The Rise and Fall of Natrecor for Congestive Heart Failure: Implications for Drug Policy
Aaron S. Kesselheim
Brigham and Women's Hospital/Harvard Medical School; Harvard University - Edmond J. Safra Center for Ethics
Health Affairs, Vol. 25, pp. 1095-1102, 2006
Recent revelations of unexpected side effects of widely prescribed medications have raised questions about several aspects of U.S. drug policy, from initial FDA approval to promotion by manufacturers and subsequent prescribing by physicians. One prominent example is nesiritide (Natrecor), a new treatment for congestive heart failure. We use nesiritide as a case study to assess how FDA standards for drug approval, marketing practices by drug manufacturers, and physician prescribing choices can shape the risk-benefit relationship of new drugs. Based on the nesiritide experience, we suggest several policy changes to improve policies for drug approval, post-marketing surveillance process, and drug utilization.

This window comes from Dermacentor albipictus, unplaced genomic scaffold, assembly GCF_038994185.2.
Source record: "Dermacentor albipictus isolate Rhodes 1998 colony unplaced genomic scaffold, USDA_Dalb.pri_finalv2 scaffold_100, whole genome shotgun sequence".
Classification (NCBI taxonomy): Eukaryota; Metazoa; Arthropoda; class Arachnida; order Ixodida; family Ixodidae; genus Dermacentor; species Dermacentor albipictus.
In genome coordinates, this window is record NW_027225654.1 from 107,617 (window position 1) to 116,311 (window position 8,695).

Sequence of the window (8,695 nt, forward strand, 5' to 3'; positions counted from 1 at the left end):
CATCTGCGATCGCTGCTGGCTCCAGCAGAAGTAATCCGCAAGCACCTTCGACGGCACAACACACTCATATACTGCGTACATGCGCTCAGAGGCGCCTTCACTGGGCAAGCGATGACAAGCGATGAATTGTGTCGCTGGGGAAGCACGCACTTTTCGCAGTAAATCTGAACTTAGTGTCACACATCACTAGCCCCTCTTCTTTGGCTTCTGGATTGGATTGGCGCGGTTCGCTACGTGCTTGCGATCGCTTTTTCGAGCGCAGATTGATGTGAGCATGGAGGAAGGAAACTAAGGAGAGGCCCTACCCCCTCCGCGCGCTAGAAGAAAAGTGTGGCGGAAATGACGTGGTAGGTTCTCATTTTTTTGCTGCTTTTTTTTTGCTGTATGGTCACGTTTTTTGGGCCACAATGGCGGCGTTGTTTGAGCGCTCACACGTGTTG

Keywords: FDA, Drug policy, Post-marketing surveillanceAccepted Paper Series
Date posted: December 4, 2006
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